Cooperating for posterity

Updated: 2013-07-15 07:26

By Zhang Zixuan (China Daily)

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 Cooperating for posterity

A furniture craftsman with the Palace Museum works on a red sandalwood chair. Below: Many ancient Chinese paintings collected in the Palace Museum need elaborate restoration by repair masters. Zhang Fan / Xinhua

Cooperating for posterity

 Cooperating for posterity

A wooden sedan is on the list of items on a repair and rescue project at the Forbidden City's Palace Museum. A stool (below) is also waiting to be restored. Photos Provided to China Daily

Cooperating for posterity

The Palace Museum in Beijing has a host of historical exhibits that take a lifetime to preserve and maintain. To keep these relics safe for posterity, the museum has stepped up efforts with a new partner. Zhang Zixuan reports from the Forbidden City.

Many imperial treasures gathering dust in the Forbidden City will soon see the light of day again, restored to their former glory under a new rescue and repair project - a cooperation between the Palace Museum and the Beijing Dongcheng district government, a deal sealed by a strategic agreement in January this year.

The new initiative is part of "The Safe Palace Museum" project.

"The Palace Museum is our lifeline so protecting it is our responsibility," says Dongcheng district director Niu Qingshan.

The cultural relics waiting to be repaired all belong to the Palace Museum collection, which fall into seven major categories: wooden furniture, royal lamps and lanterns, carts and palanquins, music instruments, walking sabers and swords, opera costumes, and Chinese silk tapestry.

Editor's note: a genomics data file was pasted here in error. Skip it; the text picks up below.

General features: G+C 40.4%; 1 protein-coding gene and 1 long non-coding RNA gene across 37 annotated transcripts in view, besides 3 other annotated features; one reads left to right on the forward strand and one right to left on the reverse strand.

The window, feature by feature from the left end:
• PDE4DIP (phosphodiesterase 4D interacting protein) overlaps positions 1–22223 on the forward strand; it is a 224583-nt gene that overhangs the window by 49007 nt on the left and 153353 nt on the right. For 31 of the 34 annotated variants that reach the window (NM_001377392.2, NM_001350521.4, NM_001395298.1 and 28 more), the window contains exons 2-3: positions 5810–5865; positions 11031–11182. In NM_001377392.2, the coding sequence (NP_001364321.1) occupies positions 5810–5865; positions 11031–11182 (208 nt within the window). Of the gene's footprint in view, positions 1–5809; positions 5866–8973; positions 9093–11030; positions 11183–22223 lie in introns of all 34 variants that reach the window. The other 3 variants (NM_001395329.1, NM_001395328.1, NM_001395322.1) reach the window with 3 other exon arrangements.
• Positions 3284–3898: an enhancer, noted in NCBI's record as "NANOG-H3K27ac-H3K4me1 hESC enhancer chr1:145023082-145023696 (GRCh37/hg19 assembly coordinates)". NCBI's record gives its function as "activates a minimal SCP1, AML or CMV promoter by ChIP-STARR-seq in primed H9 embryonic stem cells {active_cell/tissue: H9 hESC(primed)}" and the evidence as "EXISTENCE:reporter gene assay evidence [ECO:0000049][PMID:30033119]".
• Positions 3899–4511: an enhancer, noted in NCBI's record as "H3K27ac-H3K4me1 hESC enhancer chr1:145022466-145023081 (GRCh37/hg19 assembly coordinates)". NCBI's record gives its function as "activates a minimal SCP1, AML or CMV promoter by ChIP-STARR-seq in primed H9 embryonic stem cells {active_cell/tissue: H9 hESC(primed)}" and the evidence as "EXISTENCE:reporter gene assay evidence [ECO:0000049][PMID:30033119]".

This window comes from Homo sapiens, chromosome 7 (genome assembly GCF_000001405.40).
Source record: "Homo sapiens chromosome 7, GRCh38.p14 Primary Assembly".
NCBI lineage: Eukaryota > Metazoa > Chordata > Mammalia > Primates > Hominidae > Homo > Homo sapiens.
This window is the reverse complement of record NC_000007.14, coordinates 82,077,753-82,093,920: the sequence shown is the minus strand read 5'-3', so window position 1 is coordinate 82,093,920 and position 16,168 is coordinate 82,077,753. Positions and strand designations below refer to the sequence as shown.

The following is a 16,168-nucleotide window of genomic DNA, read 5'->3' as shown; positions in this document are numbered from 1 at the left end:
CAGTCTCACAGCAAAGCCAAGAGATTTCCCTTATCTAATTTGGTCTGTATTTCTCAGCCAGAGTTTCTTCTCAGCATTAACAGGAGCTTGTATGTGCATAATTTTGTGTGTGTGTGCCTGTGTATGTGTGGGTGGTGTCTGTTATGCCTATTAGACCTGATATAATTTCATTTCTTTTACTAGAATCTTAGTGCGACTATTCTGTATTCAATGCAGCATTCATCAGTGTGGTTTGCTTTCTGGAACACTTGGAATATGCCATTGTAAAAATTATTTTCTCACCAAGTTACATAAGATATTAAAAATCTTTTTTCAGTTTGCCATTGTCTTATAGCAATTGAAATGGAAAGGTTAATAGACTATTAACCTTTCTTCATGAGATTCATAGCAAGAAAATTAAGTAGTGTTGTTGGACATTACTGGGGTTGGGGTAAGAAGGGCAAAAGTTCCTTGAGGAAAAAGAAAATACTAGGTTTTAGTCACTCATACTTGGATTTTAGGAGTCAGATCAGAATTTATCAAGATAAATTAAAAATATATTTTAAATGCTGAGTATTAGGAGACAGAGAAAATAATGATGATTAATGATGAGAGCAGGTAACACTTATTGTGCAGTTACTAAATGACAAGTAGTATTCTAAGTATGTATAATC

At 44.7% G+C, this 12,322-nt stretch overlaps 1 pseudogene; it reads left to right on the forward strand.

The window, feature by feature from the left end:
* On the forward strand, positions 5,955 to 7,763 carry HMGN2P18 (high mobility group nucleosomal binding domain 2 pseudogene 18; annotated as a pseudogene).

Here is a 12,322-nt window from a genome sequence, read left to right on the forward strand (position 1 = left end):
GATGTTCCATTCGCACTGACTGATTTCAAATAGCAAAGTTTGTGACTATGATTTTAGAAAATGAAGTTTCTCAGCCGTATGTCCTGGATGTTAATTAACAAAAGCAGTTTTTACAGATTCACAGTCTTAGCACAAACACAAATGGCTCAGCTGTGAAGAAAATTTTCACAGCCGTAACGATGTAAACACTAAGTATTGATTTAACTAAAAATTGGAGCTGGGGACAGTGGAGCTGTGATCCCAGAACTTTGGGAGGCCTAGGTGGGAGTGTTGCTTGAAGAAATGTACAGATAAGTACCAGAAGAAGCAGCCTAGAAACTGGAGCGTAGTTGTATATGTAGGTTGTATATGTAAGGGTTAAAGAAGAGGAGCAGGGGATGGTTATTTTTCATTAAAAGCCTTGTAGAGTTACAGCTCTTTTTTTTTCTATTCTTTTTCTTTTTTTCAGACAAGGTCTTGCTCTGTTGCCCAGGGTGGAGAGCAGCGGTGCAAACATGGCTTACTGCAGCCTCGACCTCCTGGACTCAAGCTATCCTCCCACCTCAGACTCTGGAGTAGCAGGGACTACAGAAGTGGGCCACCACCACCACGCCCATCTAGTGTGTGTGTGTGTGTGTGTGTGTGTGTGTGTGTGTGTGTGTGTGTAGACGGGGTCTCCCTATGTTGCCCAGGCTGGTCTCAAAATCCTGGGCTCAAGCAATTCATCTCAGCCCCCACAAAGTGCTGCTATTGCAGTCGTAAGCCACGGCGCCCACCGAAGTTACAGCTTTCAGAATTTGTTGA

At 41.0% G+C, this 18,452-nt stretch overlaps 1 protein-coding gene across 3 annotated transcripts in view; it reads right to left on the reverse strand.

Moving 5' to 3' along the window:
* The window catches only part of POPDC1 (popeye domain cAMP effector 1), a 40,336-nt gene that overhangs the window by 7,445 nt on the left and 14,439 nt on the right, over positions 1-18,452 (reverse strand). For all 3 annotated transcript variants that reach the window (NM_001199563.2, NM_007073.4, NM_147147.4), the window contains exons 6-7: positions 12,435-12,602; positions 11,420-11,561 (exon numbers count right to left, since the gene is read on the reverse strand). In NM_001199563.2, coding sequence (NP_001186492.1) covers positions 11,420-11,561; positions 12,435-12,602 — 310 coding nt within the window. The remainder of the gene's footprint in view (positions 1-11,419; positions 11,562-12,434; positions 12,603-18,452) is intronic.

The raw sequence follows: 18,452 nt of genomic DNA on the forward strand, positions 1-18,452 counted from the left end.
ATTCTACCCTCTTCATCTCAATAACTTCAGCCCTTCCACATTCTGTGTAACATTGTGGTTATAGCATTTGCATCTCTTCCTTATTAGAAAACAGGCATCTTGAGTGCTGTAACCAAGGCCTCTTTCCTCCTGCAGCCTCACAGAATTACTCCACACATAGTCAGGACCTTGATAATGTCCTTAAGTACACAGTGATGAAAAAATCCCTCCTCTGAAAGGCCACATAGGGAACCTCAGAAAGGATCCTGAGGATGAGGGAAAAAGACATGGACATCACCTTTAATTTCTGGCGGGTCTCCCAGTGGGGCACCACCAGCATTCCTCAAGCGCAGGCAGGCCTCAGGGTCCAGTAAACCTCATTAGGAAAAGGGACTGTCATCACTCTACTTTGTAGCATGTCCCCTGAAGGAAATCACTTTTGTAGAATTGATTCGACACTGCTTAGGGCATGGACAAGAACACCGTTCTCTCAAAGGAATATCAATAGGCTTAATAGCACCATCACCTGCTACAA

Expert craftsmen, all heritage inheritors from traditional workshops such as the Beijing Opera Costume Factory and the Beijing Enamel Factory located in Dongcheng district, will be invited to restore the objects in the Palace Museum.

It will be the first time it is done on such a large scale.

"Dongcheng district is home to numerous crafts inheritors, many of whose teachers had worked in the Qing Dynasty (1644-1911) Court's manufacture office," says Palace Museum director Shan Jixiang. "They are very familiar with the objects they're going to repair."

The Palace Museum has a large collection of objects from the seven categories, Shan says.

The numbers are staggering, with 9,640 pieces of opera costumes, 1,448 lamps and lanterns, and some 300 carts and palanquins. Many have succumbed to the ravages of time and wear and tear. The repair project was supposed to take place several months later in the museum's 476,000-square-meter new branch at the north complex currently under construction, but museum director says it cannot wait.

Several rooms within the Hall of Consolation of Mothers (Ci Ning Gong) are now being used as temporary studios, and the work will move into the north complex at the end of this year when it is completed. Visitors will then be able to view the progress of the repairs.

"We cannot afford any delay since many of the masters are advanced in years," says Sun Ying, a state-level inheritor of opera costume making.

In 2003, Sun and the Beijing Opera Costume Factory reproduced more than 200 pieces of ritual equipment once used for royal weddings in the Palace of Earthly Tranquility (Kun Ning Gong).

Sun tells us that restoration is much more difficult than reproduction.

Shan says some of the repaired objects will be used. For example, the Palace of Longevity and Health (Shou Kang Gong) will be restored to its former glory, which means the Palace Museum will need a great number of lanterns and pieces of two-sided embroidery. More than 40 trainees are now working on them with the master craftsmen.

For craftsmanship that is already extinct in Beijing, museum experts are searching far and wide for the best heritage craftsmen from all over the country.

Wang Jianjiang is a sixth-generation craftsman specializing in the art of K'o-ssu silk tapestry. He was invited to Beijing for the project.

The 50-year-old says these tapestries were very precious in the past, so they are only used on the emperor's dragon robes.

"K'o-ssu is more difficult than embroidery. It is woven layer by layer to create a sculptured texture," says Wang, who was prepared for his task with a one-week training session on safety.

"Fabrics are very fragile. It can take up to three years to repair just one piece," says Miao Jianmin, the Palace Museum's director in the Cultural Heritage Conservation Department.

Museum Director Shan says that the whole restoration project will be well documented, so later generations will learn about the materials and techniques.

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(China Daily 07/15/2013 page22)